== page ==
Effect of Corporate Transaction on Agency Evaluation

During the course of this procurement, Amentum Government Services Holdings LLC acquired all of the outstanding shares of DynCorp’s parent company, DefCo Holdings, Inc.[6]  PAE argues that DynCorp failed in its duty to disclose the corporate transaction to CBP, and that, “in light of the transaction,” CBP’s “analysis of DynCorp’s proposal” contained “deficiencies.”  Comments and Supp. Protest at 6.  PAE contends that it “needs only demonstrate that CBP failed to conduct an adequate analysis of the potential impacts” from the sale of DynCorp, as explained in our decisions in Wyle Laboratories and Lockheed Martin Integrated Systems, Inc.-Recon.[7]  Comments and Supp. Protest at 8. 

Our protest decisions regarding matters of corporate status and restructuring are highly fact-specific, and turn largely on the individual circumstances of the proposed transactions and timing.  Lockheed Martin Integrated Sys., Inc.-Recon., supra at 5; IBM U.S. Fed., a division of IBM Corp.; Presidio Networked Sols., Inc., B-409806 et al., Aug. 15, 2014, 2014 CPD ¶ 241 at 22.  We have noted that where a corporate acquisition or restructuring does not appear likely to have a significant impact on cost or technical impact on contract performance, and the offering entity remains intact and retains the same resources reflected in its proposal, the subsequent acquisition of that offeror does not render the agency’s evaluation and award decision improper.  Enterprise Servs., LLC et al., B-415368.2 et al., Jan. 4, 2018, 2018 CPD ¶ 44 at 19.  Conversely, where an offeror’s proposal represents that it will perform the contract in a manner materially different from the offeror’s actual intent, an award based on such a proposal cannot stand, since both the offeror’s representations, and the agency’s reliance on such, have an adverse impact on the integrity of the procurement process.  FCi Fed., Inc., B‑408558.7, B-408558.8, Aug. 5, 2015, 2015 CPD ¶ 245 at 7, citing Wyle Labs., Inc., supra at 8. 

The contracting officer provided the following account of how CBP became aware of the corporate transaction, and how the agency reacted to it.  COS at 4.  After the SSA concurred with the recommendation of award to DynCorp, and while the agency was performing a responsibility determination of the awardee, CBP learned through Defense News and Business Wire news articles that DynCorp had been acquired by Amentum.  Id.  The agency reports that DynCorp had not provided notice of this acquisition during the evaluation process.  Id.  CBP’s procurement team “noticed that [DynCorp] was still registered in the System for Award Management (SAM) with the same Data Universal Numbering System (DUNS) number and Cage code” and that, “[a]ccording to the Federal Awardee Performance and Integrity System (FAPIIS), [DynCorp]’s immediate owner is Amentum Services, Inc.”  Id.  CBP concluded that DynCorp was “continuing operations as a separate entity and there was no indication that this new ownership changes [DynCorp]’s corporate structure or will have an impact on its ability to perform as proposed.”  Id.  The contracting officer reports that the Corrective Action Business Memorandum documents this information.  Id., citing AR, Tab 98, Corrective Action Business Memorandum at 4-5.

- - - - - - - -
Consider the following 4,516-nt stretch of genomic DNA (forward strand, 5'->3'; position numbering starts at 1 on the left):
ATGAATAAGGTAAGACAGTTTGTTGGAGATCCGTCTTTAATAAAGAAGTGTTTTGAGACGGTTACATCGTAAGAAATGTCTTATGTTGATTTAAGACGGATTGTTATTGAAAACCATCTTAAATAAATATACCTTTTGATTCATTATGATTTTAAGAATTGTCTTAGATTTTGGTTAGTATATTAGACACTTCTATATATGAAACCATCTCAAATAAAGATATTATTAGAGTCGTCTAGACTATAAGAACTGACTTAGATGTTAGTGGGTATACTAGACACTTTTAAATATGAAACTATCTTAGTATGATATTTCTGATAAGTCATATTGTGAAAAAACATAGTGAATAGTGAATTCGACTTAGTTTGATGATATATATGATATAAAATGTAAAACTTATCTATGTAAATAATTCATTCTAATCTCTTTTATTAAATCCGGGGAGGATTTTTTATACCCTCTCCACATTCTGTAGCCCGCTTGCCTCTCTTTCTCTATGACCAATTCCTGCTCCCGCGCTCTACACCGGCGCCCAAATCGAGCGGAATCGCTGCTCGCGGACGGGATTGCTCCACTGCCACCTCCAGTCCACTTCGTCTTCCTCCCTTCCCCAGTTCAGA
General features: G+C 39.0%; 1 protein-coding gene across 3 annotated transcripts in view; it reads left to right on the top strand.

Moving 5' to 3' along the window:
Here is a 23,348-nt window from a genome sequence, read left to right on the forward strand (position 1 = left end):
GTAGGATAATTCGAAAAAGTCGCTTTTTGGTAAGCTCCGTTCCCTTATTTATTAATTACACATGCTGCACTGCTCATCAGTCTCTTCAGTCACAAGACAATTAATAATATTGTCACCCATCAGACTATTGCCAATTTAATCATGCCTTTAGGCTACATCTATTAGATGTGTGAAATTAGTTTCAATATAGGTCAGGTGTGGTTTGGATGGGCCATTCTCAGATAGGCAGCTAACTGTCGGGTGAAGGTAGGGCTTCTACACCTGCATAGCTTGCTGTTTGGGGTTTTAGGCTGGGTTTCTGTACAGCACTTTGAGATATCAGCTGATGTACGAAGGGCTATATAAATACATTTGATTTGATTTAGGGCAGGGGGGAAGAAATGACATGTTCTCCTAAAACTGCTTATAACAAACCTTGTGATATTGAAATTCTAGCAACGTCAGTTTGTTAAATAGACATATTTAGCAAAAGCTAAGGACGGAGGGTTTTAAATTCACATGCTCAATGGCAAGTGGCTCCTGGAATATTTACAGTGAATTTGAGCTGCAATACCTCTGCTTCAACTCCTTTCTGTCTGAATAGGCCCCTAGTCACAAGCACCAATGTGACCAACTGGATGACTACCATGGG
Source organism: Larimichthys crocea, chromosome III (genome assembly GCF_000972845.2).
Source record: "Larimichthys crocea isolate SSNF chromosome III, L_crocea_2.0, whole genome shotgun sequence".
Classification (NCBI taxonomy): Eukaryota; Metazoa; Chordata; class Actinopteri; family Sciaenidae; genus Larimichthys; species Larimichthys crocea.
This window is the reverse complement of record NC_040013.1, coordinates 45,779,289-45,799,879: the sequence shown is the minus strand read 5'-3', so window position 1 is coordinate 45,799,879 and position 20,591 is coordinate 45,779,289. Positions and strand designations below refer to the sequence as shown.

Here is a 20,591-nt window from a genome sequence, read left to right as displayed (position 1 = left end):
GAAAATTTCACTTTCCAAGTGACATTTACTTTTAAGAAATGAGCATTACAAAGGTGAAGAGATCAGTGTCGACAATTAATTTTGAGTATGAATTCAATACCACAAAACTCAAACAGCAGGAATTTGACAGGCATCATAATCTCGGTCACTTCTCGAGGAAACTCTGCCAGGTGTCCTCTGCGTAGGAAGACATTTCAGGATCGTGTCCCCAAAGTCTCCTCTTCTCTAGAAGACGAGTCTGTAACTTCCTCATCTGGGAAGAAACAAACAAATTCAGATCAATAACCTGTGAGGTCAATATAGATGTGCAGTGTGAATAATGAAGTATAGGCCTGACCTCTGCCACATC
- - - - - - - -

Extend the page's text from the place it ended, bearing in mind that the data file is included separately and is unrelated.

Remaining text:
PAE does not assert that DynCorp’s proposal inaccurately reflects the resources available to the awardee to perform the contract.[8]  See Comments and Supp. Protest at 10-15.  Instead, the protester argues that CBP’s “meager inquiry failed to address the fact that CBP’s cost realism analysis of DynCorp’s proposal without the transaction is no longer valid.”  Id. at 10 (emphasis in original).  PAE argues that the RFP required CBP to assess DynCorp’s most probable cost, and that the agency “appears not to recognize that the transaction will automatically trigger an increase to DynCorp’s [most probable cost].”  Id. (emphasis in original).  As one example, the protester argues that DynCorp will be required to include Amentum home office cost allocations in its indirect rates, but DynCorp’s proposal and CBP’s most probable cost analysis do not take those costs into account.  Id

DynCorp disputes PAE’s claim that the transaction will trigger an automatic increase in DynCorp’s most probable cost.  Intervenor’s Comments on Supp. AR at 15.  DynCorp contends that, while it “will receive a special allocation as an Intermediate Home Office of Amentum, that change did not require any accounting changes, did not result in any changes in DynCorp’s forward pricing rates, and will actually reduce DynCorp’s overall costs, not increase them.”  Id., exh. A, Decl. of Amentum Vice President, Government Finance & Compliance at 2.  The Amentum Vice President explains that “[b]ecause the special allocation [from Amentum] is substantially lower than the costs it will replace [“certain costs DynCorp incurred prior to the transaction”], the net impact of this change for the Government will be a reduction in DynCorp’s indirect costs of approximately $[DELETED] in 2021.”  Id.  The record provides no support for the protester’s contention that Amentum’s acquisition of DynCorp will lead to an increase in DynCorp’s most probable cost on this contract.  

Here, the purchase of DynCorp does not appear likely to have a significant impact on cost or any technical impact on contract performance; DynCorp remained intact and retains the same resources reflected in its proposal.  DynCorp has provided evidence that its new owner expects DynCorp’s indirect costs to decrease, not increase.  Because the record provides no basis to find that the transaction will have a significant impact on contract performance--cost or technical--we find this allegation to be without merit.